The company stated that the Talon-A is a flexible, high-speed testbed built for offensive hypersonics, hypersonic defense, and hypersonic R&D
Fremont, CA: Air launch company Stratolaunch has started developing a reusable hypersonic vehicle designed to be launched from the company’s giant aircraft. The company founded by late billionaire Paul Allen has named the vehicle Talon-A. The vehicle, powered by a liquid propellant rocket engine, will be launched from the company's aircraft and will be capable of flying up to speeds of Mach 5 to Mach 7 before gliding back to a runway landing. It will also be able to take off on its own from a runway under rocket power.
The company stated that the Talon-A is a flexible, high-speed testbed built for offensive hypersonics, hypersonic defense, and hypersonic R&D. “Our hypersonic testbeds will serve as a catalyst in sparking a renaissance in hypersonic technologies for our government, the commercial sector, and academia," said Jean Floyd, chief executive of Stratolaunch. The company expects an initial operating capability for the vehicle in 2022. Stratolaunch plans to support multiple Talon-A missions on a single flight of its aircraft by 2023. The company believes they can place up to three Talon-A vehicles on a single aircraft. “This unique capability enables multiple hypersonic flight opportunities on a single day or the near-simultaneous launch of three Talon vehicles, which may support specific operational scenarios,” the company stated.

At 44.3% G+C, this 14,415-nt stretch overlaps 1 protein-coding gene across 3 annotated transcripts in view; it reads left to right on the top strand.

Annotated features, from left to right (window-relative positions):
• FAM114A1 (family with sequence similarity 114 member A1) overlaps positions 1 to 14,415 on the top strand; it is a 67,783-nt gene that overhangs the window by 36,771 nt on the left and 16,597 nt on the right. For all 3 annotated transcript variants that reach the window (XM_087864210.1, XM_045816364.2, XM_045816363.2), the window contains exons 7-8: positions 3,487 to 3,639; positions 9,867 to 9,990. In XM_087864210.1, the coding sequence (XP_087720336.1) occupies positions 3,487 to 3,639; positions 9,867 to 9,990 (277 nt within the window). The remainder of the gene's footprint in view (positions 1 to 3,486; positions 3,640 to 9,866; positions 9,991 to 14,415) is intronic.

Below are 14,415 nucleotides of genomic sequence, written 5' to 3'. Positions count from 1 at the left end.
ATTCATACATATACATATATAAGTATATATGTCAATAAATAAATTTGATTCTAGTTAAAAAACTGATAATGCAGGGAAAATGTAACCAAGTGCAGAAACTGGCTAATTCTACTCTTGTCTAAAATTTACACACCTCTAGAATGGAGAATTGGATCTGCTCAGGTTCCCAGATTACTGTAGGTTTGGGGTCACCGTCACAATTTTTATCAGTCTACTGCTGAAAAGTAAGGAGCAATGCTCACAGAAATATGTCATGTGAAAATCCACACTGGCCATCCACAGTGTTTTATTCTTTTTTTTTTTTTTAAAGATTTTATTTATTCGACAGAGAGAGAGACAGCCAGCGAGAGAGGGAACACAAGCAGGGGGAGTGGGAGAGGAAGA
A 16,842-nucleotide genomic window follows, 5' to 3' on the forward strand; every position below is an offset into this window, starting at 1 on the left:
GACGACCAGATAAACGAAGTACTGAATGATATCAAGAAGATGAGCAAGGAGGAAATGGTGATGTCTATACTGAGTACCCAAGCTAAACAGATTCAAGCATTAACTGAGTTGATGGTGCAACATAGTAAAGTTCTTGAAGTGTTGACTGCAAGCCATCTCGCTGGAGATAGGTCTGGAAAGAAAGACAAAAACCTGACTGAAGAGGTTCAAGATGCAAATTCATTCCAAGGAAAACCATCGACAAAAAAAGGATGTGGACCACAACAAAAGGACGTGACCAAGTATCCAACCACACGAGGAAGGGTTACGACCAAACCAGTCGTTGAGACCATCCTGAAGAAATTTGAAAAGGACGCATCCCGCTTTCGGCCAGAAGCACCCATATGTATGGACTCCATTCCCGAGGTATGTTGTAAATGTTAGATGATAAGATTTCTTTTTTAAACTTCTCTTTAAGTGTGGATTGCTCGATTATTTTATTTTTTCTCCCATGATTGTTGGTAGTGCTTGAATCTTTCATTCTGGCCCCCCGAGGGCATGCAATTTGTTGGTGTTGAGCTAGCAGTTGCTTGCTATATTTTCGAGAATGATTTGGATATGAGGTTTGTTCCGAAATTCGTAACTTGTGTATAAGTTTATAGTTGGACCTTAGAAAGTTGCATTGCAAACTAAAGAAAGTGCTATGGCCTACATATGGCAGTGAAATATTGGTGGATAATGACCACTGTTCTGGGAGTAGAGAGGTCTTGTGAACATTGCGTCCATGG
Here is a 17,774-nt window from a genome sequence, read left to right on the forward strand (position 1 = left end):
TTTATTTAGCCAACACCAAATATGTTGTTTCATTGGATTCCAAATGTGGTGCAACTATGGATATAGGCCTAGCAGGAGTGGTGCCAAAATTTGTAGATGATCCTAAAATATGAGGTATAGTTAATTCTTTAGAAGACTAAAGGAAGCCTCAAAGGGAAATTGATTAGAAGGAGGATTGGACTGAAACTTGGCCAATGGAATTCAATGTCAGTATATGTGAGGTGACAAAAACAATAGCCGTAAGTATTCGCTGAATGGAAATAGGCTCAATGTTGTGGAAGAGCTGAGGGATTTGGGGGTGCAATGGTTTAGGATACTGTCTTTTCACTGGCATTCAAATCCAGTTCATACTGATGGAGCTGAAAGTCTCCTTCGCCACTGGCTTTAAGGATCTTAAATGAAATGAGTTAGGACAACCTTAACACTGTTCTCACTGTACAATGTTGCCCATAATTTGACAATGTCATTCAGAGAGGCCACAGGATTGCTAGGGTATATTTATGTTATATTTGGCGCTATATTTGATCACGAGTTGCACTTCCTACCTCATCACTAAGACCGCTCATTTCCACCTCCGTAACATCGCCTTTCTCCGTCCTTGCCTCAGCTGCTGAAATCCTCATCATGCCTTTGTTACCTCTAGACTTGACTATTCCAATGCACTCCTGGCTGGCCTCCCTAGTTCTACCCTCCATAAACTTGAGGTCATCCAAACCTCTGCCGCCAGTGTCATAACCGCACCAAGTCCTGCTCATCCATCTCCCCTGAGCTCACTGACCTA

The vehicle is designed to be 8.5 meters long with a wingspan of 3.4 meters and a total mass of about 2,720 kilograms at launch. The company, however, did not disclose details about the vehicle's propulsion system. Company spokesperson Art Pettigrue stated that the company planned to procure the engine from another company, which will be named at a later date. Stratolaunch refused to discuss the cost of developing the vehicle. "The company has been recapitalized by a private investor group with a long-term horizon that includes funding for its initial development," added Pettigrue.
The announcement confirms Stratolaunch’s pivot from a launch services company to one that will provide high-speed flight test services. Allen founded Stratolaunch in 2011 to serve as an air-launch company, cycling through a series of different rocket designs before deciding to use the existing Pegasus XL rocket from Northrop Grumman.
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